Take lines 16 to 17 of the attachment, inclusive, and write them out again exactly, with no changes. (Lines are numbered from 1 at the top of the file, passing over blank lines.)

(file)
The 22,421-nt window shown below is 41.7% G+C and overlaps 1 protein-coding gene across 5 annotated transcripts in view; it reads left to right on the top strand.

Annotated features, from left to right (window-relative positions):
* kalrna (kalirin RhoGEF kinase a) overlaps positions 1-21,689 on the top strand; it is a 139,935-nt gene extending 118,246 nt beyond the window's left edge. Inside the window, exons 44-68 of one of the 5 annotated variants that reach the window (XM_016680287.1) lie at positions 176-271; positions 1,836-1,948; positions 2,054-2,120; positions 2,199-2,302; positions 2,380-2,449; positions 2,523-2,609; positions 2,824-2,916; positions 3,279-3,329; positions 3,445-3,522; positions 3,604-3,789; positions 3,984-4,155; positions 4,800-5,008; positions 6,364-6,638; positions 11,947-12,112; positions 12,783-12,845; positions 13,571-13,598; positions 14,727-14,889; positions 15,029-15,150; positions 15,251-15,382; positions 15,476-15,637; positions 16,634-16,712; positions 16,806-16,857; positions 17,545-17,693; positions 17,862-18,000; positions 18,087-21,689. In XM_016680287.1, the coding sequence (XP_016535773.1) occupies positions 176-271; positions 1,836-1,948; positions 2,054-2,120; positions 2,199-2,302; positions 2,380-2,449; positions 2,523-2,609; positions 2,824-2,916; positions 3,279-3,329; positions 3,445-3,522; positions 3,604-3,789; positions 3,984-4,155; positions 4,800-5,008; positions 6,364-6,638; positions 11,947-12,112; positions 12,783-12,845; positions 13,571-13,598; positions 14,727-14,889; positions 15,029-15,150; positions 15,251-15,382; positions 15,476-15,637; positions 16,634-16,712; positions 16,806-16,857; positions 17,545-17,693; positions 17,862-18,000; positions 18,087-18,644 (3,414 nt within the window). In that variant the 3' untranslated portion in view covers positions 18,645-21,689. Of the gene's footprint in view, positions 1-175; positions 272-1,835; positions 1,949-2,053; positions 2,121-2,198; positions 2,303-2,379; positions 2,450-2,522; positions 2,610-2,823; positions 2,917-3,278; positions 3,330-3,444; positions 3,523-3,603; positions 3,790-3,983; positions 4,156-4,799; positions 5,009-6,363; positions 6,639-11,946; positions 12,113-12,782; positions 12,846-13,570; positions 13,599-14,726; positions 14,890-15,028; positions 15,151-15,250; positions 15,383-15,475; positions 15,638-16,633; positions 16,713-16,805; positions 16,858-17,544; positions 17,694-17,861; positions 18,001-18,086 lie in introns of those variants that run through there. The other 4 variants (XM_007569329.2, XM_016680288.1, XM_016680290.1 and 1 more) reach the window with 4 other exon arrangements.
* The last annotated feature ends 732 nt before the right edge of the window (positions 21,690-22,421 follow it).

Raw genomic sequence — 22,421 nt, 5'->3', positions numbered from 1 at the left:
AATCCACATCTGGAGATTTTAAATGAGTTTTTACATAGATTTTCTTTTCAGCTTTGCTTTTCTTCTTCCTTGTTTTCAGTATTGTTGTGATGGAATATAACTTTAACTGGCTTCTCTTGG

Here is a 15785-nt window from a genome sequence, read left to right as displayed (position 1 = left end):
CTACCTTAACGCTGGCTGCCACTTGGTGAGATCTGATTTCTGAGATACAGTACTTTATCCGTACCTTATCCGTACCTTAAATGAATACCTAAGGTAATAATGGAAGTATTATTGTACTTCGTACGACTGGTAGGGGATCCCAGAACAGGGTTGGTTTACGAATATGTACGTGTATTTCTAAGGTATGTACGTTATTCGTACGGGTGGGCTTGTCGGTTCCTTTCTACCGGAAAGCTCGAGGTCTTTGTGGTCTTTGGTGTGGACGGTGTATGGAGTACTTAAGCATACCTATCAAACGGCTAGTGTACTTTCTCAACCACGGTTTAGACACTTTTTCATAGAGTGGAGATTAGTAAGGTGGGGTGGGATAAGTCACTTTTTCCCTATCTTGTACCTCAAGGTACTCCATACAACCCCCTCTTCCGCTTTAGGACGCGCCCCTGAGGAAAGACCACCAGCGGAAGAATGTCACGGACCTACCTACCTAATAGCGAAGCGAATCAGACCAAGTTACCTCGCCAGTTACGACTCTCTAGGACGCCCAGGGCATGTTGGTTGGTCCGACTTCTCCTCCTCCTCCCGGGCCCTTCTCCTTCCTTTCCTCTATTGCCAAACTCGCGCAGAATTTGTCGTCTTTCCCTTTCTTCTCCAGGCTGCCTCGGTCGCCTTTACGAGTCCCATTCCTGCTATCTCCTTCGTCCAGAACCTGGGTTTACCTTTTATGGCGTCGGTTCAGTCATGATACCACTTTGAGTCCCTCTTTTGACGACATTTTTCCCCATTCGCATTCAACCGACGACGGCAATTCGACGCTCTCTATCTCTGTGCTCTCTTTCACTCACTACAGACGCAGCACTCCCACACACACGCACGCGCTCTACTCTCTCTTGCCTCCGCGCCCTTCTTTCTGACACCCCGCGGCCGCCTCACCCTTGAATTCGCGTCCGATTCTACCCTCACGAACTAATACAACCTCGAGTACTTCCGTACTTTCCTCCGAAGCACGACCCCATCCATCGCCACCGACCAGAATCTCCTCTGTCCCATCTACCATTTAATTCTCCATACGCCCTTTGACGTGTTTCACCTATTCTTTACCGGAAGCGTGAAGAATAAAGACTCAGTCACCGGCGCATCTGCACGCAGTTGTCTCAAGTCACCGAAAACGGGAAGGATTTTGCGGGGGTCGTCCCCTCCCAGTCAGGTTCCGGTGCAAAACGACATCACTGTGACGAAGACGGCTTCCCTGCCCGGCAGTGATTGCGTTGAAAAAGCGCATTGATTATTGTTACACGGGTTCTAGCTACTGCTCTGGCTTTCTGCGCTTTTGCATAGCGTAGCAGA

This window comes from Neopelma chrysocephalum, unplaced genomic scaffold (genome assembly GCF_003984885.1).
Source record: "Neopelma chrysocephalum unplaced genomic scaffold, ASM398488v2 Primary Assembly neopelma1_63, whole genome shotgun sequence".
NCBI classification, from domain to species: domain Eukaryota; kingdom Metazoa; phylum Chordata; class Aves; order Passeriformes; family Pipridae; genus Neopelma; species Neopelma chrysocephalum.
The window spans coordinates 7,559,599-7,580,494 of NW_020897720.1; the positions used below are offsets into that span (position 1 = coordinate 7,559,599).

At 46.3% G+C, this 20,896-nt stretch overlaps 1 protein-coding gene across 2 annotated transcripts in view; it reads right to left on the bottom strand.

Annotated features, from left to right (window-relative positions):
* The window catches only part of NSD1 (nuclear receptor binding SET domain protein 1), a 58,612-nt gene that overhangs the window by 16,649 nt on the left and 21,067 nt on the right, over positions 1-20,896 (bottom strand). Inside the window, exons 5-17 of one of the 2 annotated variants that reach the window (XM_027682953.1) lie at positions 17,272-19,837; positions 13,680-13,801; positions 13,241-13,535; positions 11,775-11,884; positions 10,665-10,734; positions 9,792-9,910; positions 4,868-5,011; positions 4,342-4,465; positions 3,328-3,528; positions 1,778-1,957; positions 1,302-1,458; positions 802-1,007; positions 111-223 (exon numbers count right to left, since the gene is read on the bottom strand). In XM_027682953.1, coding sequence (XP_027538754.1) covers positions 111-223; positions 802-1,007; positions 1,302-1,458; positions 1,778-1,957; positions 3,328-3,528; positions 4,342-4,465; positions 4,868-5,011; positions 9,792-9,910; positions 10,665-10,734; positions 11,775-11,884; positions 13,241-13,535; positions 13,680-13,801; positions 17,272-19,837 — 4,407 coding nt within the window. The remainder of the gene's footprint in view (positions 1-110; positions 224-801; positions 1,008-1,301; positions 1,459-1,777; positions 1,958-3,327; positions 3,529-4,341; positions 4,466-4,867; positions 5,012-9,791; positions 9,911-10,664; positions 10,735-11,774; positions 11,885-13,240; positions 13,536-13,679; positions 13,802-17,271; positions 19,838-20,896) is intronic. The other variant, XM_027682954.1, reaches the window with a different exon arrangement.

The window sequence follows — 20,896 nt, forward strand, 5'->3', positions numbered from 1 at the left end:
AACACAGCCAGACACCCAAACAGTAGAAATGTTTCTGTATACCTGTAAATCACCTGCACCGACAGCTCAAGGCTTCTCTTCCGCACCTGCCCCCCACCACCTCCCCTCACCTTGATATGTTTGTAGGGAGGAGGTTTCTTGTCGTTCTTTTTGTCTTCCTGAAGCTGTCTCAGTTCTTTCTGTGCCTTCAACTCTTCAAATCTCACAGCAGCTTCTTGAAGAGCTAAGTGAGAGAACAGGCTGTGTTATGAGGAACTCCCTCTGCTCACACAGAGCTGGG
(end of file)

The window sequence follows — 20,896 nt, forward strand, 5'->3', positions numbered from 1 at the left end:
AACACAGCCAGACACCCAAACAGTAGAAATGTTTCTGTATACCTGTAAATCACCTGCACCGACAGCTCAAGGCTTCTCTTCCGCACCTGCCCCCCACCACCTCCCCTCACCTTGATATGTTTGTAGGGAGGAGGTTTCTTGTCGTTCTTTTTGTCTTCCTGAAGCTGTCTCAGTTCTTTCTGTGCCTTCAACTCTTCAAATCTCACAGCAGCTTCTTGAAGAGCTAAGTGAGAGAACAGGCTGTGTTATGAGGAACTCCCTCTGCTCACACAGAGCTGGG